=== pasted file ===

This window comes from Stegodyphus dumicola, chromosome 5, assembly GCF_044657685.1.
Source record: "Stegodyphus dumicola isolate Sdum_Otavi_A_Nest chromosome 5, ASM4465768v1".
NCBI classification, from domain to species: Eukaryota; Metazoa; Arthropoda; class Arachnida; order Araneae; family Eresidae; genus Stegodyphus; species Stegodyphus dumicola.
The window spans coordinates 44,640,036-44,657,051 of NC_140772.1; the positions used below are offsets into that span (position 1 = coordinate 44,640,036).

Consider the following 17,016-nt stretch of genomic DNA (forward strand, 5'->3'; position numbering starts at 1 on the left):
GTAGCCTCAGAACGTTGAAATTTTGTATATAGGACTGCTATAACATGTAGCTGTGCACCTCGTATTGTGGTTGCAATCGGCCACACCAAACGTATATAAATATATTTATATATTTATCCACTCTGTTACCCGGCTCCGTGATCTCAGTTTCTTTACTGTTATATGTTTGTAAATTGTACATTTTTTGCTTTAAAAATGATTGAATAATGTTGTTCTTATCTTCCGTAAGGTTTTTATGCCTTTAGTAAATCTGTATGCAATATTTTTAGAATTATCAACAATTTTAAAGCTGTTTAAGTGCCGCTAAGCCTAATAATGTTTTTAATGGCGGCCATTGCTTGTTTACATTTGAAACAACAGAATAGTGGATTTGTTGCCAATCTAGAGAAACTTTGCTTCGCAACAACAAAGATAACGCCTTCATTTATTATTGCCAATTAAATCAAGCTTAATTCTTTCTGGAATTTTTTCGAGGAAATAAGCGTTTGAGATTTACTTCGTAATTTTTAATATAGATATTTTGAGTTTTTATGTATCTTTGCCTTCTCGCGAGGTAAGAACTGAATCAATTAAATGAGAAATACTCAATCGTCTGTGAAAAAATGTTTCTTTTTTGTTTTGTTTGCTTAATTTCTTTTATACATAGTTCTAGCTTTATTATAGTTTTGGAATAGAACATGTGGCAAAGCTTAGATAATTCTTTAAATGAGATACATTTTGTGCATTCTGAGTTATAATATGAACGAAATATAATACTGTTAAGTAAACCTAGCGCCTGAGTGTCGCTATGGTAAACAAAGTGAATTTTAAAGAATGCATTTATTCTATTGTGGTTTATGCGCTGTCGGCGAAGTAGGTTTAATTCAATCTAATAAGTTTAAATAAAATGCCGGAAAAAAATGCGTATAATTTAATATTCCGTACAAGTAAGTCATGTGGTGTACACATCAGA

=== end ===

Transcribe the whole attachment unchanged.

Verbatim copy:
This window comes from Stegodyphus dumicola, chromosome 5, assembly GCF_044657685.1.
Source record: "Stegodyphus dumicola isolate Sdum_Otavi_A_Nest chromosome 5, ASM4465768v1".
NCBI classification, from domain to species: Eukaryota; Metazoa; Arthropoda; class Arachnida; order Araneae; family Eresidae; genus Stegodyphus; species Stegodyphus dumicola.
The window spans coordinates 44,640,036-44,657,051 of NC_140772.1; the positions used below are offsets into that span (position 1 = coordinate 44,640,036).

Consider the following 17,016-nt stretch of genomic DNA (forward strand, 5'->3'; position numbering starts at 1 on the left):
GTAGCCTCAGAACGTTGAAATTTTGTATATAGGACTGCTATAACATGTAGCTGTGCACCTCGTATTGTGGTTGCAATCGGCCACACCAAACGTATATAAATATATTTATATATTTATCCACTCTGTTACCCGGCTCCGTGATCTCAGTTTCTTTACTGTTATATGTTTGTAAATTGTACATTTTTTGCTTTAAAAATGATTGAATAATGTTGTTCTTATCTTCCGTAAGGTTTTTATGCCTTTAGTAAATCTGTATGCAATATTTTTAGAATTATCAACAATTTTAAAGCTGTTTAAGTGCCGCTAAGCCTAATAATGTTTTTAATGGCGGCCATTGCTTGTTTACATTTGAAACAACAGAATAGTGGATTTGTTGCCAATCTAGAGAAACTTTGCTTCGCAACAACAAAGATAACGCCTTCATTTATTATTGCCAATTAAATCAAGCTTAATTCTTTCTGGAATTTTTTCGAGGAAATAAGCGTTTGAGATTTACTTCGTAATTTTTAATATAGATATTTTGAGTTTTTATGTATCTTTGCCTTCTCGCGAGGTAAGAACTGAATCAATTAAATGAGAAATACTCAATCGTCTGTGAAAAAATGTTTCTTTTTTGTTTTGTTTGCTTAATTTCTTTTATACATAGTTCTAGCTTTATTATAGTTTTGGAATAGAACATGTGGCAAAGCTTAGATAATTCTTTAAATGAGATACATTTTGTGCATTCTGAGTTATAATATGAACGAAATATAATACTGTTAAGTAAACCTAGCGCCTGAGTGTCGCTATGGTAAACAAAGTGAATTTTAAAGAATGCATTTATTCTATTGTGGTTTATGCGCTGTCGGCGAAGTAGGTTTAATTCAATCTAATAAGTTTAAATAAAATGCCGGAAAAAAATGCGTATAATTTAATATTCCGTACAAGTAAGTCATGTGGTGTACACATCAGA